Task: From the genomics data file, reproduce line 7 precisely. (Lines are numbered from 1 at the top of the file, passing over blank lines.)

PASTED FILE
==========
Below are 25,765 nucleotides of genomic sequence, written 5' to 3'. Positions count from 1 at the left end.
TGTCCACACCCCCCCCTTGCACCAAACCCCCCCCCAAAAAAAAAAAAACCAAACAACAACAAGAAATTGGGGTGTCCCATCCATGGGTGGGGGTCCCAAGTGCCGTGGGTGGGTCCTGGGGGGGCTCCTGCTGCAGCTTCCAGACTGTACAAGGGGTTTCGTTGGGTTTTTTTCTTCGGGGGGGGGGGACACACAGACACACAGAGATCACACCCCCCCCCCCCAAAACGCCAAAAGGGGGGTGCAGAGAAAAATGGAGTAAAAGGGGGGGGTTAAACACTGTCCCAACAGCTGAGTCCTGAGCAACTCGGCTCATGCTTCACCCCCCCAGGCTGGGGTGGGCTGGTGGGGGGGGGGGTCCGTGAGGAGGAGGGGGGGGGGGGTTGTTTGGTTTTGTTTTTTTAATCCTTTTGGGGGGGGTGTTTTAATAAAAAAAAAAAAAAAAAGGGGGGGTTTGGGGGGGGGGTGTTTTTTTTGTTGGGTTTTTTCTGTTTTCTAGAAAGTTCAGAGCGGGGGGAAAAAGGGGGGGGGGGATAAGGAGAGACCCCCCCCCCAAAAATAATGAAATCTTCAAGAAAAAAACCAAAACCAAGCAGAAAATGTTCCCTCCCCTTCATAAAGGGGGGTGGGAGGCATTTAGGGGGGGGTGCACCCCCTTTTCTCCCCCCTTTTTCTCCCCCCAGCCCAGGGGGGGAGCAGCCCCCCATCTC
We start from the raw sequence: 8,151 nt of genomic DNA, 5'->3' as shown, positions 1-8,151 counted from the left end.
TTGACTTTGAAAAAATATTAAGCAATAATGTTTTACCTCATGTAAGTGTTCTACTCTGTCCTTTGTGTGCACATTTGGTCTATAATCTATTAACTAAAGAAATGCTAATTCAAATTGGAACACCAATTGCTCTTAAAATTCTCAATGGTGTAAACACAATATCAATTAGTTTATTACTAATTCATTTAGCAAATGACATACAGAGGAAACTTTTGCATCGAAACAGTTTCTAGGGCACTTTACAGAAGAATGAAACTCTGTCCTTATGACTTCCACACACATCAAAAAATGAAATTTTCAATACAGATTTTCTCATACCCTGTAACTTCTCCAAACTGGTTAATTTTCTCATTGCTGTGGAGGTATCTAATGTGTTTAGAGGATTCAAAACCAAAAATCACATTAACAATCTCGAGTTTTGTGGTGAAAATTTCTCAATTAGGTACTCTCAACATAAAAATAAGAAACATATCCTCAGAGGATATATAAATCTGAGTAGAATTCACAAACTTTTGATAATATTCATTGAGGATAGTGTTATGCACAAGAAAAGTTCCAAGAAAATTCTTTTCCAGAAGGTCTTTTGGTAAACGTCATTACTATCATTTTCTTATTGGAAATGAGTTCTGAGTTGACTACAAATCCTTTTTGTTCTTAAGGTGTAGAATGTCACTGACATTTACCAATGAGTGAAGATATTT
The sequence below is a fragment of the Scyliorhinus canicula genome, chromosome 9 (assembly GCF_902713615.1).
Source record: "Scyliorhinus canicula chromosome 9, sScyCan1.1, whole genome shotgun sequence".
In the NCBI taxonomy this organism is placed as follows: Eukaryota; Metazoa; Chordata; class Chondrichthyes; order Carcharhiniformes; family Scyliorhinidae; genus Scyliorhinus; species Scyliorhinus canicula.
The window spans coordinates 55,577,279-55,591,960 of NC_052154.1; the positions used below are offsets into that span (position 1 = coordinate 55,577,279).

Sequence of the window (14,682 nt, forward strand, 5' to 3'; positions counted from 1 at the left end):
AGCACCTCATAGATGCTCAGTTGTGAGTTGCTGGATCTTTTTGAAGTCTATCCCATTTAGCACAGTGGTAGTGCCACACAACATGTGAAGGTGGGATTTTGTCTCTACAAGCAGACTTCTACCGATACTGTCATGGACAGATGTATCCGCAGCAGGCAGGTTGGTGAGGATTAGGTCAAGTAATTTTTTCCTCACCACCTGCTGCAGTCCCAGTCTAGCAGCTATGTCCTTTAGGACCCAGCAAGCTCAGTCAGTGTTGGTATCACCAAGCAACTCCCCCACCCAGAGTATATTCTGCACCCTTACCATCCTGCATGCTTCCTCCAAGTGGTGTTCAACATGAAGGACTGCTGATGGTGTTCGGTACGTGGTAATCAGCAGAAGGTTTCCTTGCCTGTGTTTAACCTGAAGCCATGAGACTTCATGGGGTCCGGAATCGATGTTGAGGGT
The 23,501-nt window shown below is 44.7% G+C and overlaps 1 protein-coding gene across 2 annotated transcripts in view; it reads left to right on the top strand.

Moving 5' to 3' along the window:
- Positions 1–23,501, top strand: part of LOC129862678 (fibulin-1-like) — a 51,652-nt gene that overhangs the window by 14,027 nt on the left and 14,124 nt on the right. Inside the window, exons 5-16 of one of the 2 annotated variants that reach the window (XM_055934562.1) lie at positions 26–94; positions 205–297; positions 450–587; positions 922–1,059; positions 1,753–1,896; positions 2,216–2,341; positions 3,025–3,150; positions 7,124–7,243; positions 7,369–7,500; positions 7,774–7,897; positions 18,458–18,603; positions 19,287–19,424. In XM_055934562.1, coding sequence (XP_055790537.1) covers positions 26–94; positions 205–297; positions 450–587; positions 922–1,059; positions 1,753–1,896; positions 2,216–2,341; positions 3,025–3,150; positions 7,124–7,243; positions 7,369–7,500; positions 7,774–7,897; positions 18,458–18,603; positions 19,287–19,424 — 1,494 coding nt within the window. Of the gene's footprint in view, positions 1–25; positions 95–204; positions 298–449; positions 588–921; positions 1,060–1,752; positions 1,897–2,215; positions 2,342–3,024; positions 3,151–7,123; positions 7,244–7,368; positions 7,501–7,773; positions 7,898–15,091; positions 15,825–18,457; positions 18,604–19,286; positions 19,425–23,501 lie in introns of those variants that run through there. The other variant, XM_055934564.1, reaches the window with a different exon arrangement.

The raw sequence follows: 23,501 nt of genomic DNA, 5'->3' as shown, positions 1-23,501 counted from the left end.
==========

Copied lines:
In the NCBI taxonomy this organism is placed as follows: Eukaryota; Metazoa; Chordata; class Chondrichthyes; order Carcharhiniformes; family Scyliorhinidae; genus Scyliorhinus; species Scyliorhinus canicula.